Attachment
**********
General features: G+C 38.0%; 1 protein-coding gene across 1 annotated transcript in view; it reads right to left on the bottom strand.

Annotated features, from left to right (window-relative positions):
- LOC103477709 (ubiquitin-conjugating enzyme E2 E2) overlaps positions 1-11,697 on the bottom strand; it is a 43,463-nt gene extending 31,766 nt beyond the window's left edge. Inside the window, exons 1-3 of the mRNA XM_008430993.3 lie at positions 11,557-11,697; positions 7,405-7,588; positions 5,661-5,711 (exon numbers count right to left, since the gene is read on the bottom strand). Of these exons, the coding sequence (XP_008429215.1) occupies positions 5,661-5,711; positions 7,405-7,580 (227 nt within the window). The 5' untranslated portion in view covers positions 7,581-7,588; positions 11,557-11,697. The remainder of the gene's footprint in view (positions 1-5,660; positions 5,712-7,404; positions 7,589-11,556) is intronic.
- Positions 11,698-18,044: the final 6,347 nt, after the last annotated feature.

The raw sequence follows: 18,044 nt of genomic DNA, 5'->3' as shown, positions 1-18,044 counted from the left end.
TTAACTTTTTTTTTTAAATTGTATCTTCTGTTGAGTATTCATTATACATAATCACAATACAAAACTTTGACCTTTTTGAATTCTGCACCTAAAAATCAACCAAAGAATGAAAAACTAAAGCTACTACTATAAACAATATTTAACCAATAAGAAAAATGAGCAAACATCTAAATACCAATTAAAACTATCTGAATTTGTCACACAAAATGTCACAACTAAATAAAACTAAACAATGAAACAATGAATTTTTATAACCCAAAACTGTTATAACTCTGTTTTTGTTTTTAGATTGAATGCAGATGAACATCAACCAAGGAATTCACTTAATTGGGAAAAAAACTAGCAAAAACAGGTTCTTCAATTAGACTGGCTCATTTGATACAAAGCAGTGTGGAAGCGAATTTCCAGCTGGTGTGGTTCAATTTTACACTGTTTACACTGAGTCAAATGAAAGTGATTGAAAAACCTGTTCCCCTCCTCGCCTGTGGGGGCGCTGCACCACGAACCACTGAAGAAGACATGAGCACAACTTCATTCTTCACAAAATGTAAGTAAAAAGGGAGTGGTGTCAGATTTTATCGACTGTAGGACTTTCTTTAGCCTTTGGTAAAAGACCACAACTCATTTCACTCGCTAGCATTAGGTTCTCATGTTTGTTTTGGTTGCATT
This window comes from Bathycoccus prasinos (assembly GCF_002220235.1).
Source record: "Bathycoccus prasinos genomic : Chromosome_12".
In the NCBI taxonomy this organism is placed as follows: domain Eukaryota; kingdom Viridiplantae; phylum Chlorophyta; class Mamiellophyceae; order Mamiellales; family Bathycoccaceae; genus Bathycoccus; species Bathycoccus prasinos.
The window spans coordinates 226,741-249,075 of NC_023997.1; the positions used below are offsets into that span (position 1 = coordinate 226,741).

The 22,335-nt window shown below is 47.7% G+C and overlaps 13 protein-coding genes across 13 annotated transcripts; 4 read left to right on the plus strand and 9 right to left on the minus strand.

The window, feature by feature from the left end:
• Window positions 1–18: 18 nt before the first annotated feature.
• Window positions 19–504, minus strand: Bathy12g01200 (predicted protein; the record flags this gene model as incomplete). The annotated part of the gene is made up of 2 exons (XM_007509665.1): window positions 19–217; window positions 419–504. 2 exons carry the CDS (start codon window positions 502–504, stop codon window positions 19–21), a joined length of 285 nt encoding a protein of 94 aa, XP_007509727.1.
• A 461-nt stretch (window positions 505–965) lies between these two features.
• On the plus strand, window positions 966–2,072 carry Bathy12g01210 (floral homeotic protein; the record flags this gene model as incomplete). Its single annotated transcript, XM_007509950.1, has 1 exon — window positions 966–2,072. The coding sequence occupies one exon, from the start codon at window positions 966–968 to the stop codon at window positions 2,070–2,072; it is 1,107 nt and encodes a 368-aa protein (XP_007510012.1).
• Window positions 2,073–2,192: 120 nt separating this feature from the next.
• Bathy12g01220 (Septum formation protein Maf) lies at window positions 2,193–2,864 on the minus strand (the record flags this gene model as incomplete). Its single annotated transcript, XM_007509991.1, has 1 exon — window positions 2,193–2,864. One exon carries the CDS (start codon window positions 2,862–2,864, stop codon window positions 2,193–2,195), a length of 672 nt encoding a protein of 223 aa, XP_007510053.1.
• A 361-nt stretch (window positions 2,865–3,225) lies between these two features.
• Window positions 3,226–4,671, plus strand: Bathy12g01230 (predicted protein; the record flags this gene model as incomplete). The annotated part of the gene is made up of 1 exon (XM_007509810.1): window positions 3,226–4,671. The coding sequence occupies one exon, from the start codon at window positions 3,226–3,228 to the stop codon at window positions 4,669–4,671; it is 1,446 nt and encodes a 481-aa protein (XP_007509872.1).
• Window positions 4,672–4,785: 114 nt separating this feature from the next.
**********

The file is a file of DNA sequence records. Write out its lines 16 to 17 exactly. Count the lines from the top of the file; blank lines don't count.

• On the plus strand, window positions 966–2,072 carry Bathy12g01210 (floral homeotic protein; the record flags this gene model as incomplete). Its single annotated transcript, XM_007509950.1, has 1 exon — window positions 966–2,072. The coding sequence occupies one exon, from the start codon at window positions 966–968 to the stop codon at window positions 2,070–2,072; it is 1,107 nt and encodes a 368-aa protein (XP_007510012.1).
• Window positions 2,073–2,192: 120 nt separating this feature from the next.